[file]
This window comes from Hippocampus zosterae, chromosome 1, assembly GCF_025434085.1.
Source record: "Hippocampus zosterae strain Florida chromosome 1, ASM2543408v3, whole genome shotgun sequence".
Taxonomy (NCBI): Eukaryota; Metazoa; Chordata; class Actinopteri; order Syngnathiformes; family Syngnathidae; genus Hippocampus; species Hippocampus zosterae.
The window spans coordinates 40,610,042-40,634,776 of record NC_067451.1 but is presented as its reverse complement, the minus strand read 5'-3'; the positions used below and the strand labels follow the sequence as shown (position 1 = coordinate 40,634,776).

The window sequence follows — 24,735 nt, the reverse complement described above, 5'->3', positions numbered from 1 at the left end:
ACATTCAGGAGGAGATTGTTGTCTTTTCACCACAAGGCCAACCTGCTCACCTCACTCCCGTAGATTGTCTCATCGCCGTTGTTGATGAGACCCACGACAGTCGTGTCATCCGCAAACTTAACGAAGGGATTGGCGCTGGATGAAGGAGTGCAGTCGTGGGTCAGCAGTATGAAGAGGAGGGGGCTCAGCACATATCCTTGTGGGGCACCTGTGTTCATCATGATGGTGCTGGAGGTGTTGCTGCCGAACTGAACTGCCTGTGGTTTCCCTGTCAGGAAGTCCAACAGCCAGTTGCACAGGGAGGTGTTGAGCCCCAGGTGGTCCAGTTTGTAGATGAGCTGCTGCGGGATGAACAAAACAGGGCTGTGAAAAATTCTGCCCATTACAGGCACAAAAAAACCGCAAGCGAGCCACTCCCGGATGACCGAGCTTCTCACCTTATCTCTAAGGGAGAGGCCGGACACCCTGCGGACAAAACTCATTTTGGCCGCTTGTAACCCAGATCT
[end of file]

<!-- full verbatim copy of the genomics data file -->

This window comes from Hippocampus zosterae, chromosome 1, assembly GCF_025434085.1.
Source record: "Hippocampus zosterae strain Florida chromosome 1, ASM2543408v3, whole genome shotgun sequence".
Taxonomy (NCBI): Eukaryota; Metazoa; Chordata; class Actinopteri; order Syngnathiformes; family Syngnathidae; genus Hippocampus; species Hippocampus zosterae.
The window spans coordinates 40,610,042-40,634,776 of record NC_067451.1 but is presented as its reverse complement, the minus strand read 5'-3'; the positions used below and the strand labels follow the sequence as shown (position 1 = coordinate 40,634,776).

The window sequence follows — 24,735 nt, the reverse complement described above, 5'->3', positions numbered from 1 at the left end:
ACATTCAGGAGGAGATTGTTGTCTTTTCACCACAAGGCCAACCTGCTCACCTCACTCCCGTAGATTGTCTCATCGCCGTTGTTGATGAGACCCACGACAGTCGTGTCATCCGCAAACTTAACGAAGGGATTGGCGCTGGATGAAGGAGTGCAGTCGTGGGTCAGCAGTATGAAGAGGAGGGGGCTCAGCACATATCCTTGTGGGGCACCTGTGTTCATCATGATGGTGCTGGAGGTGTTGCTGCCGAACTGAACTGCCTGTGGTTTCCCTGTCAGGAAGTCCAACAGCCAGTTGCACAGGGAGGTGTTGAGCCCCAGGTGGTCCAGTTTGTAGATGAGCTGCTGCGGGATGAACAAAACAGGGCTGTGAAAAATTCTGCCCATTACAGGCACAAAAAAACCGCAAGCGAGCCACTCCCGGATGACCGAGCTTCTCACCTTATCTCTAAGGGAGAGGCCGGACACCCTGCGGACAAAACTCATTTTGGCCGCTTGTAACCCAGATCT